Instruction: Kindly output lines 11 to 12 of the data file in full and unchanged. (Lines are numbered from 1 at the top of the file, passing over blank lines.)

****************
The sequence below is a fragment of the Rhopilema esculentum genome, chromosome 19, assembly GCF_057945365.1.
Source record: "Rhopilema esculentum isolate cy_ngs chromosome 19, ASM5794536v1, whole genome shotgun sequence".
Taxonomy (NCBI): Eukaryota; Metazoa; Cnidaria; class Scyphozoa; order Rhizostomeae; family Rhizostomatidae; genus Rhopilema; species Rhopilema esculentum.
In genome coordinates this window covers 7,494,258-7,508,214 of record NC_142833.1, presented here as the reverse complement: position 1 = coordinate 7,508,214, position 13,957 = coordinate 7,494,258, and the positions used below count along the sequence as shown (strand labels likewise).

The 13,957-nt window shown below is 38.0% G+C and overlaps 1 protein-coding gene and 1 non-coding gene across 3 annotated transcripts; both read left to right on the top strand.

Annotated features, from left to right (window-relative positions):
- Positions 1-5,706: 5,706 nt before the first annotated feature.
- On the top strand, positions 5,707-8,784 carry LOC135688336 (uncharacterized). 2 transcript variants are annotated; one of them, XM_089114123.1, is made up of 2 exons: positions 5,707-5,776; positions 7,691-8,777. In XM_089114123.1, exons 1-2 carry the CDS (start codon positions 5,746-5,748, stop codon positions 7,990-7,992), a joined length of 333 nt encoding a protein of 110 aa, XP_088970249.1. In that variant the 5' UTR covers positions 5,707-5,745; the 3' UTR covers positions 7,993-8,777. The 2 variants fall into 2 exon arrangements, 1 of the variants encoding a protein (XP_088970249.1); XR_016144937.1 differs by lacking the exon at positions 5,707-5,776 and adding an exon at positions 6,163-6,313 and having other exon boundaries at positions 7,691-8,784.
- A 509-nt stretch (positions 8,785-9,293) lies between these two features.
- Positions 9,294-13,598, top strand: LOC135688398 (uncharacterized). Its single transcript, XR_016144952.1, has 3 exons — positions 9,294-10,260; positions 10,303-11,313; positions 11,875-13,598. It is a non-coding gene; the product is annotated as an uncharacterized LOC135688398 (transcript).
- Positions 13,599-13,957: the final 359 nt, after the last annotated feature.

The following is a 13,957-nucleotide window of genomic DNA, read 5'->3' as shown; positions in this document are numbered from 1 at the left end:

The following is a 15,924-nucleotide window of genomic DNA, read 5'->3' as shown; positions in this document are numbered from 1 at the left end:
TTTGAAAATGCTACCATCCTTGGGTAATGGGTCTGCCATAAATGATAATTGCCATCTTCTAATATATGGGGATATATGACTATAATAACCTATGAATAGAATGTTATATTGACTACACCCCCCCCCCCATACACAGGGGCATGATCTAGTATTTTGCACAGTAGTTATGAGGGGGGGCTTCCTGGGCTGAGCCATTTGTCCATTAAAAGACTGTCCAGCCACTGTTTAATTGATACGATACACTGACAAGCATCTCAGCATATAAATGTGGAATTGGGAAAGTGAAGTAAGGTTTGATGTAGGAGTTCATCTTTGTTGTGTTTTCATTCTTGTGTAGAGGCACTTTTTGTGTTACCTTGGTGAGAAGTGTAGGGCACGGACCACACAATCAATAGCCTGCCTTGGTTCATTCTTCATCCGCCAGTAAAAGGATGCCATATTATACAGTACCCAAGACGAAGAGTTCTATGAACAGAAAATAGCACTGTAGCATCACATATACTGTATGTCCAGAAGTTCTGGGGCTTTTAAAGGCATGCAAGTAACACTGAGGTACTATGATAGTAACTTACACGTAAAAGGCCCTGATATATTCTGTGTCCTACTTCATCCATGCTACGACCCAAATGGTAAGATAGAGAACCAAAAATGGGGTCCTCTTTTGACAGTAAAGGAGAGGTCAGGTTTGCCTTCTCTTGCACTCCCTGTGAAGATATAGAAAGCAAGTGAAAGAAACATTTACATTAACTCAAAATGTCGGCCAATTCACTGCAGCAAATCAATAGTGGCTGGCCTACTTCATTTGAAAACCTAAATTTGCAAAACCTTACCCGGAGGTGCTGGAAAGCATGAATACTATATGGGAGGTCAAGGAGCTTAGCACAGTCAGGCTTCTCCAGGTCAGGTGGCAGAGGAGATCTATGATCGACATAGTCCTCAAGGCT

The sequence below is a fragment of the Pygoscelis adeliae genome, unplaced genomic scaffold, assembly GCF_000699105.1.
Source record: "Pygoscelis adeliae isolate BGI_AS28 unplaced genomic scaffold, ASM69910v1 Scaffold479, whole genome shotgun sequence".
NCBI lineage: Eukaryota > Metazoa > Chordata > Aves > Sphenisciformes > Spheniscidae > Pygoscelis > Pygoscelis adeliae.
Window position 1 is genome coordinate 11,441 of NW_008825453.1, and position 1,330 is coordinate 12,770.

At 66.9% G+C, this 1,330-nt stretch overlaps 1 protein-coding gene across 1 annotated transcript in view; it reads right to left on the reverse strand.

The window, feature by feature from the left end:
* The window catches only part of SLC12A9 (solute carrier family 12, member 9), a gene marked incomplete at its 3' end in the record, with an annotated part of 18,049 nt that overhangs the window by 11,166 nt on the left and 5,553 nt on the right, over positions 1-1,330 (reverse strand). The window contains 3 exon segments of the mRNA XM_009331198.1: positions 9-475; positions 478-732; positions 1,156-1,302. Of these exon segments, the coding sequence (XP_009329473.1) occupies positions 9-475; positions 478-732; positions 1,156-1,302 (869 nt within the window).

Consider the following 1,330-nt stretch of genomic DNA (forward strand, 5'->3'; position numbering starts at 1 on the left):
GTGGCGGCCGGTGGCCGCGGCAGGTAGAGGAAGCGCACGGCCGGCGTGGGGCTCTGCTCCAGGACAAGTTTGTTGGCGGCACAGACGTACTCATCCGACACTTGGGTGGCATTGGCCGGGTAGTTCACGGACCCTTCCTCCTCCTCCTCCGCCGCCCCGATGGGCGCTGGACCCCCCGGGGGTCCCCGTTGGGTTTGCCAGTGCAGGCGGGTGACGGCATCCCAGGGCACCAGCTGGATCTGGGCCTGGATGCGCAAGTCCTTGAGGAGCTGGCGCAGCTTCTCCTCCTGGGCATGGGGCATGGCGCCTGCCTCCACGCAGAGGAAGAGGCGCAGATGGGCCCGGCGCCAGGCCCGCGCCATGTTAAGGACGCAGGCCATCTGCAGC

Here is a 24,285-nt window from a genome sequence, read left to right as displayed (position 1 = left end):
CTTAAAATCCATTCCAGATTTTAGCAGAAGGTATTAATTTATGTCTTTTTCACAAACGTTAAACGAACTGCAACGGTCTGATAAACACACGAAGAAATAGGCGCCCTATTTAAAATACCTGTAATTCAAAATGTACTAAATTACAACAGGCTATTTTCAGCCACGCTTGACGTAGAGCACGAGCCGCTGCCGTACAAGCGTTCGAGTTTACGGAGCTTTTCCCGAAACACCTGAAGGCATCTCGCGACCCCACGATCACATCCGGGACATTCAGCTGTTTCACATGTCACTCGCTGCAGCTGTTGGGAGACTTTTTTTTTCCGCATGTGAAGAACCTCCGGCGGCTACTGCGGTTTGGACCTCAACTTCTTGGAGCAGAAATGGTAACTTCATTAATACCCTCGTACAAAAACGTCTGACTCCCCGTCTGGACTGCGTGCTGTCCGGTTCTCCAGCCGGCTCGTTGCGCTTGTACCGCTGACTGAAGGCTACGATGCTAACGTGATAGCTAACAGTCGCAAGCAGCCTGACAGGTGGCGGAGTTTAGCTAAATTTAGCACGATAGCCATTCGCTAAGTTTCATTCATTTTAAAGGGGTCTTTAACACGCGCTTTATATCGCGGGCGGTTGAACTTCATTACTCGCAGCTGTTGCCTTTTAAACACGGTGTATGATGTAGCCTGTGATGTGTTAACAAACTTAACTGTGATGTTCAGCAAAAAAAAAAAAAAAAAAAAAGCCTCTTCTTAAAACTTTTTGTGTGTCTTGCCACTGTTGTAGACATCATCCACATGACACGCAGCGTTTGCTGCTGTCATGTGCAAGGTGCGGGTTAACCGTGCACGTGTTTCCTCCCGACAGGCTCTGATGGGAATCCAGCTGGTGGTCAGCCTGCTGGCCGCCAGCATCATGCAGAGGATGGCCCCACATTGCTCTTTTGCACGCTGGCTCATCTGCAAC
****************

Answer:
- Positions 13,599-13,957: the final 359 nt, after the last annotated feature.

The following is a 13,957-nucleotide window of genomic DNA, read 5'->3' as shown; positions in this document are numbered from 1 at the left end: